Credit is a very powerful tool, but debt can become a monster. If you are reading this article, you likely discovered it researching how to deal with debt collector harassment. These deliberate, pestering attacks can come in many forms. When a debt collector intentionally annoys, abuses, or threatens, it can cause stress and anxiety.
That said, both credit and bankruptcy laws have the power to protect you from debt collectors who are abusive. A financial hardship is stressful enough. Moreover, debt collectors know their legal limits when attempting to collect a debt. There is simply no excuse for crossing the line. Today, we are sharing some tips to deal with debt collector.
Dealing with a Debt Collector
- Request Information in Writing – A debt collector has 5 days to send you all pertinent debt information after their initial contact. This will include the name of the creditor, the balance owed, and how to dispute charges if something is wrong.
- If You Don’t Owe It, Make Your Dispute in Writing – Send all dispute letters certified, keep copies of all correspondence. If you dispute a charge within 30 days, they must validate the debt or stop collections.
- Create a Journal of All Phone Calls – Track the day and time of every phone call, and document the conversation. If you ever go to court, having a complete file will work in your favor.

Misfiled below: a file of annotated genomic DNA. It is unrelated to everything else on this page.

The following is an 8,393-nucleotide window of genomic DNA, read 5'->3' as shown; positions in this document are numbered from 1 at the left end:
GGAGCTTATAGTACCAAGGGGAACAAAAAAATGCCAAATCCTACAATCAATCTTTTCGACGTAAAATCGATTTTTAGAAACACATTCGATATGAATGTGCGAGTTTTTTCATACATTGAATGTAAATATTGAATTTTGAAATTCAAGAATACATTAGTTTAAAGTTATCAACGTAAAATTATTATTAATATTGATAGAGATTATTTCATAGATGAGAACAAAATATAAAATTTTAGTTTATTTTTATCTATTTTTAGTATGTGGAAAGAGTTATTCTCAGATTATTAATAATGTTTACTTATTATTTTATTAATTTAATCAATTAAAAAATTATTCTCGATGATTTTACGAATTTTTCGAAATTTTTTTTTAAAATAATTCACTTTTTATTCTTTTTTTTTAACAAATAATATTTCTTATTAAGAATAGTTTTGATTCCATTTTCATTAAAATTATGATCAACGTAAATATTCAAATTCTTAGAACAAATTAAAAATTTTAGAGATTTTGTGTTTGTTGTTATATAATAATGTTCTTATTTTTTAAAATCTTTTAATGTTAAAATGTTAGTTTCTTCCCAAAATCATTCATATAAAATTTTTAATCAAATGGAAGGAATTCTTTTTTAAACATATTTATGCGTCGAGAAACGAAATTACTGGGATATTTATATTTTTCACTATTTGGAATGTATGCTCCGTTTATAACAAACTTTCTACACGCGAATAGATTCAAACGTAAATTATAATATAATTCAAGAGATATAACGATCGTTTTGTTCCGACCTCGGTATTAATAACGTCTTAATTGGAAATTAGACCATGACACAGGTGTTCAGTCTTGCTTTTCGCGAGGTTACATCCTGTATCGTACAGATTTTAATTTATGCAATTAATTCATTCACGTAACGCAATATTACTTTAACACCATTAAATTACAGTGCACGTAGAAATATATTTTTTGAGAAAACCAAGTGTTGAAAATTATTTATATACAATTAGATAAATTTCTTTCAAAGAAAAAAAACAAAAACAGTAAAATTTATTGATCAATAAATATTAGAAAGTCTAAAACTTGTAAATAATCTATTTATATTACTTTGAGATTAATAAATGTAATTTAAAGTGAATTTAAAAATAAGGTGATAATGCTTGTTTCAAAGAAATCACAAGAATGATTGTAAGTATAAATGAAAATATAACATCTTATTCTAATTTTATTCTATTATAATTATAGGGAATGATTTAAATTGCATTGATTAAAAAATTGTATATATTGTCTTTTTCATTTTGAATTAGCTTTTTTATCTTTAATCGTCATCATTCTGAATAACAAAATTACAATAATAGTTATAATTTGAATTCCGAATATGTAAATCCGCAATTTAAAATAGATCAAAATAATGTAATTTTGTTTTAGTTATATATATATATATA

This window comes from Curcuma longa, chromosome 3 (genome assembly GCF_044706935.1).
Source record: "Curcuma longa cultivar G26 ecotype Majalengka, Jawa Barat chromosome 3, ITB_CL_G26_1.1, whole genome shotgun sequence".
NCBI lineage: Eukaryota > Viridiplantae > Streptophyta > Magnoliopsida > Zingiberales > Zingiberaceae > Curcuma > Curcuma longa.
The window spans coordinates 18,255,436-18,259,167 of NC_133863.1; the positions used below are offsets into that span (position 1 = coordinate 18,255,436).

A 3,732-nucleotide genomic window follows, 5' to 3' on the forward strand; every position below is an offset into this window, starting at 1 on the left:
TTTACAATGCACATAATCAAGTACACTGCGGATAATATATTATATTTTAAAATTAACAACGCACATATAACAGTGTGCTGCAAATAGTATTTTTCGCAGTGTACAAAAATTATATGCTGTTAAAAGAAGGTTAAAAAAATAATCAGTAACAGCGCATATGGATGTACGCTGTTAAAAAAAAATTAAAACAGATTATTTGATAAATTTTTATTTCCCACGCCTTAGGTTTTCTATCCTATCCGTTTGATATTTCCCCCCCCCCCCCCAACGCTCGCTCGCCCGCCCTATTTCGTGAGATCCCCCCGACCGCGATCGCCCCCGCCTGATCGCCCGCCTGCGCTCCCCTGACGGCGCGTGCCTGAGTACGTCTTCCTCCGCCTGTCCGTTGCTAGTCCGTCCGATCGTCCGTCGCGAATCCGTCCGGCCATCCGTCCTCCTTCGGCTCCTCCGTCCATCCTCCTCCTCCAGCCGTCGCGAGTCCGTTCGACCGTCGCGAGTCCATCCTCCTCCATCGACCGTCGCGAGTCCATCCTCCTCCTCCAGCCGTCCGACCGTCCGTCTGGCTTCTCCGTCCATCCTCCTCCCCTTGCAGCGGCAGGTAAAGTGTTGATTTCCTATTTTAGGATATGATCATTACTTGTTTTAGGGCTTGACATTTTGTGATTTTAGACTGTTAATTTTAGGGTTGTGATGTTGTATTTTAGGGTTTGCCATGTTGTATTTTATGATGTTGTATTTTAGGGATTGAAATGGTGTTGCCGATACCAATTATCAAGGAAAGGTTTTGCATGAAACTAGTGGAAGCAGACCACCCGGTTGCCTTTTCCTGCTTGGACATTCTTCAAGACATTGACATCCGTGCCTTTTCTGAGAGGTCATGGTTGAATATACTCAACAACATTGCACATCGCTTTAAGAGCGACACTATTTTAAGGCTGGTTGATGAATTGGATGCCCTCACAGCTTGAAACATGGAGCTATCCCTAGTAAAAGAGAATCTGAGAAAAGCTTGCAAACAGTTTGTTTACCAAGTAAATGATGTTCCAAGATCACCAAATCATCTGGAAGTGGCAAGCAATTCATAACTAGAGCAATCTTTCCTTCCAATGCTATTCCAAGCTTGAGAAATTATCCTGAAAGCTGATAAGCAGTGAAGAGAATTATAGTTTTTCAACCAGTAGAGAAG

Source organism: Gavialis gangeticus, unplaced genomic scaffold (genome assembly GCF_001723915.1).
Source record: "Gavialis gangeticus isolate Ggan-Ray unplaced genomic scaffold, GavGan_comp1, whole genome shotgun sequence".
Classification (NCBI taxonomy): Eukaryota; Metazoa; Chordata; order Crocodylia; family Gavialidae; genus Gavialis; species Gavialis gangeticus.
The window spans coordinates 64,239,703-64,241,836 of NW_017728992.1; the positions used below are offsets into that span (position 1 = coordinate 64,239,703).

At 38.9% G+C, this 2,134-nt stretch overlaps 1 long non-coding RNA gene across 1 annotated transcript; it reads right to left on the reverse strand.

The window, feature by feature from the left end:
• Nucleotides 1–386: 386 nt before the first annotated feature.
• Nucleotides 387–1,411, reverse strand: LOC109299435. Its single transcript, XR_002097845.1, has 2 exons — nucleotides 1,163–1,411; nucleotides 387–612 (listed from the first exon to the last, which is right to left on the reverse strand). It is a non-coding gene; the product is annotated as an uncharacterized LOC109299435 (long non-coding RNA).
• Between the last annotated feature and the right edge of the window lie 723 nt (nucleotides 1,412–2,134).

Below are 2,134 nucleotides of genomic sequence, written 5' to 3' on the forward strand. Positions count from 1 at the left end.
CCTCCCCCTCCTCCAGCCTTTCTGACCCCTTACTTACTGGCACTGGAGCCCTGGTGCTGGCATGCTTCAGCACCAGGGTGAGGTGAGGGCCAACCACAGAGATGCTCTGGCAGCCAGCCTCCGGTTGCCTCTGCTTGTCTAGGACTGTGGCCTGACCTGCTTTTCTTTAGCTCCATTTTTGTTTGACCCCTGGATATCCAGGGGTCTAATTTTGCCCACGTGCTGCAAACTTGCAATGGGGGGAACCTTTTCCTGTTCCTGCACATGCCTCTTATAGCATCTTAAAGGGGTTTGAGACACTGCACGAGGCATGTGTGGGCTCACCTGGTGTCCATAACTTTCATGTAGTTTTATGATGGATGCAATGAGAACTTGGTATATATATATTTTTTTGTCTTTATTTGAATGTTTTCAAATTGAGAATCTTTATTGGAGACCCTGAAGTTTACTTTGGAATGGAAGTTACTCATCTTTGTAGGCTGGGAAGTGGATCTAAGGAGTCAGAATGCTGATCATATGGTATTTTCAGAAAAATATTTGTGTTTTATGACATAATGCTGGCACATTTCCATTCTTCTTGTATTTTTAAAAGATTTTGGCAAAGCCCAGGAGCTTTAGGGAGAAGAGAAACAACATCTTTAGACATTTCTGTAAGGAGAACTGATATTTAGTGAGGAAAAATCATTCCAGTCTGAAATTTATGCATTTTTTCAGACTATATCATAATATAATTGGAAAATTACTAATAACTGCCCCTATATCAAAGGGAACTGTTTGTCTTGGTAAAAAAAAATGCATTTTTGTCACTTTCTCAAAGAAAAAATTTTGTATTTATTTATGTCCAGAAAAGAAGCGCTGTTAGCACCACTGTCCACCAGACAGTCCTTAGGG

- Keep Your Answers Short and Simple – During a phone call, debt collectors try to collect as much information as they can. Ultimately, they want to know if you have the ability to pay. But they are also trying to discover your triggers.
- Try to Negotiate – If your account is with a debt collector, there is a good chance you can negotiate a settlement. Ask them what they will accept. If they start at 10 or 15 percent, you may be able to get them to 20 or 30 percent.
- Only Send a Postal Money Order or Cashier’s Check – Whether making a payment plan or settlement, get the agreement in writing. Once you have that, never send a check or make a phone payment. You do not want them to have access to your bank account.
Debt collector harassment is one of the top reasons for filing bankruptcy. If you would like to talk about how to deal with debt collector harassment, or a related topic, please contact us.
Latest posts by Harris Ammerman (see all)
- Do Debt Reduction Services Really Work? - October 23, 2017
- Can Filing for Bankruptcy Stop a Lawsuit? - October 6, 2017
- If I File Bankruptcy, Will I Lose My Retirement Savings? - August 23, 2017